“Love, Simon” is Fun, Cheesy and Heartfelt

Love Simon

“Love, Simon” was directed by Greg Berlanti and stars Nick Robinson, Katherine Langford, Josh Duhamel and Jennifer Garner. The film is about a teen named Simon (Robinson) who claims to be living a very regular life, but he is hiding the fact that he is gay from his friends and family, which all comes to the forefront after an anonymous student in his school also comes out.

While I can’t say that this was a movie that I’ve been dying to see for months on end, I was excited to see this film. The trailer looked very fun, and although there looked to be some clear clichés, I also can’t remember a film that takes a high school coming-of-age story about someone who is gay, so on that basis alone, I was hoping to love what this movie was bringing.

The Good

He may be best known for his subpar supporting role in “Jurassic World,” but Robinson is tremendous as Simon in this film. Robinson gives the right amount of heart, passion and comedy to the role and makes Simon exactly the right character that he needed to be to make the movie work. Robinson brilliantly brings this character to life and is able to shine both with and without the help from his counterparts.

For everything that Robinson brilliantly performs, the chemistry he has with Langford, Alexandra Shipp and the rest of his friends is also terrific. Langford especially shines as Simon’s best friend, Leah, as the two share a few highlight moments that really allowed for the relationship between the two to build.

Duhamel and Garner are the two major names on the cast list, and even though their screen time is limited, both of them are excellent as Simon’s parents. Both infuse comedy at the right moments and are able to combine typical parent tropes with a unique touch, and they both also bring some really incredible dramatic moments towards the end of the film.

“Love, Simon” is, above all, a very fun film to watch, and that has a lot to do with the solid comedic timing from both the actors and the script. Berlanti’s direction also works very well within this movie, as there are plenty of moments that got a strong laugh out of me, and I often had a smile on my face while watching what was happening on screen.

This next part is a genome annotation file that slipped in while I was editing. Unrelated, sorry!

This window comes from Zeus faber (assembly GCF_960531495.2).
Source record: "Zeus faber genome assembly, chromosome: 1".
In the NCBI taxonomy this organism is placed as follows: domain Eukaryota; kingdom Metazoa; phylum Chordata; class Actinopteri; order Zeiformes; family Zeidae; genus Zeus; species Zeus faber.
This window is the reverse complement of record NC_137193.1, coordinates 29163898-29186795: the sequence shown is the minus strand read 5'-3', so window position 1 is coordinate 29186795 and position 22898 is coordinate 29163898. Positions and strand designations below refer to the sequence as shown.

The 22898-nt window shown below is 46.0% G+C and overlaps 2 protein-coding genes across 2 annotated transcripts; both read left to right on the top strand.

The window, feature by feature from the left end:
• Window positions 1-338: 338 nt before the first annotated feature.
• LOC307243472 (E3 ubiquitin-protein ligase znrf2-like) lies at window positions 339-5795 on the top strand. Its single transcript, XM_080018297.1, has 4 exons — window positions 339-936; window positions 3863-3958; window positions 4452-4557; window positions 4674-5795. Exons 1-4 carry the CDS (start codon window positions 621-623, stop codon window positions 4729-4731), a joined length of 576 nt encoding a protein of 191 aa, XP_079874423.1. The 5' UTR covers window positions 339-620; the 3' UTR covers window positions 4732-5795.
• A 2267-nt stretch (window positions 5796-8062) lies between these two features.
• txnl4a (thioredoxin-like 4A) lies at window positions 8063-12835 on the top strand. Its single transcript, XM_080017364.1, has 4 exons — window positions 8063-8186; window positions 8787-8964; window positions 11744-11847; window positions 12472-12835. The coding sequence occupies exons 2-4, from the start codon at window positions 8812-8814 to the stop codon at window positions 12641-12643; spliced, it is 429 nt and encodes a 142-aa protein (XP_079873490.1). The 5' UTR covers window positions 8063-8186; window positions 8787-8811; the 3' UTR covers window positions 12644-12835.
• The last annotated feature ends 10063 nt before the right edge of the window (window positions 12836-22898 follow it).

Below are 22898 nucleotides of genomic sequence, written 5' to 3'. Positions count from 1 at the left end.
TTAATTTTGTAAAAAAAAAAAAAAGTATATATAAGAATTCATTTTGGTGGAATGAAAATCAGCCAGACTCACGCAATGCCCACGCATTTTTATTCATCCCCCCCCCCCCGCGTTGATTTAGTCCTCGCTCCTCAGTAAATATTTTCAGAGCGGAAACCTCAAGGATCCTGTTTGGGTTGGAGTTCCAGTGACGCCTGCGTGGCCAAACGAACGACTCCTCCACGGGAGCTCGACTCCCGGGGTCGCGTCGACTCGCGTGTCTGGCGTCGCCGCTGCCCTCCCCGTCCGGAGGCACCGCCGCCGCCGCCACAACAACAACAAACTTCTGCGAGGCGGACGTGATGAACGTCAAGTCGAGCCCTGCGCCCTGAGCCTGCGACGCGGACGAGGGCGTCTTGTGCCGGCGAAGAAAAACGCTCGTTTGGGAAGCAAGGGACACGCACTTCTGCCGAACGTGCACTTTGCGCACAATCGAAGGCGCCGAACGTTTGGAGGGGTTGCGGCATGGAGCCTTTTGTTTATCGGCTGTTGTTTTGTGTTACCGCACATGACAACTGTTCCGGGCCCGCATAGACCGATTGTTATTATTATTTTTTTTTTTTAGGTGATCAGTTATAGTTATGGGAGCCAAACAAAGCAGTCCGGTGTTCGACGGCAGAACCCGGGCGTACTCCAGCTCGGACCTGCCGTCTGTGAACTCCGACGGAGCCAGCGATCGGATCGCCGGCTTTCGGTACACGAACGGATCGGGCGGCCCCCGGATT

It can be said that “Love, Simon” is a little cheesy at times, sure, but there’s something to be said about just how important a movie like this is. This is the simple coming-of-age story that was needed, as this film really hits hard on what it may be like to be gay in a place where it’s not necessarily accepted, and this subject matter is handled incredibly well from start to finish.

I appreciated just how fun and lighthearted this film could be at some points, and just how heartbreaking and powerful it could be in others, and this mix almost always worked in the movie’s favor, as it made for a consistently entertaining ride.

The Bad

Even though it often worked in the movie’s favor, there are a lot of moments throughout “Love, Simon” that feel pretty cheesy. The high school in general just feels like the most stereotypical high school imaginable, and some of the scenarios thrown at Simon and his friends caused some eye rolls, but the tone and characters set up allow for the cheesiness to not get in the way of anything all that important.

This is a coming-of-age movie, and it certainly feels predictable in that sense. Sure, I have seen the plot twists and resolutions a dozen times before, but the fact that this movie does center around someone that is gay and struggling with these same issues allows for the predictability to feel a little more acceptable, even with its consistently obvious reveals in the final act.

Most of the performances were very strong, but Logan Miller as Martin often felt too over-the-top for my liking. He had successful moments of awkward comedy for sure, but I found him sticking out for the wrong reasons in most of the scenes he was in. Many of the teachers also fell into this category of overacting, as they often feel too much like over-exaggerated caricatures of potentially real vice principals and theater teachers.


“Love, Simon” is an incredibly fun and well-acted film that found a way to tug at my heartstrings by the final moments. Yes, it’s been done before and it can be a bit much at times, but a film like this on this subject matter needed to exist, and that makes up for some of the minor flaws that the movie had. I had a great time watching “Love, Simon,” and it should certainly be a film to look out for when it hits theaters on March 16.


Get tickets and showtimes for “Love, Simon” here

What did you think of “Love, Simon”? Comment below with your thoughts.

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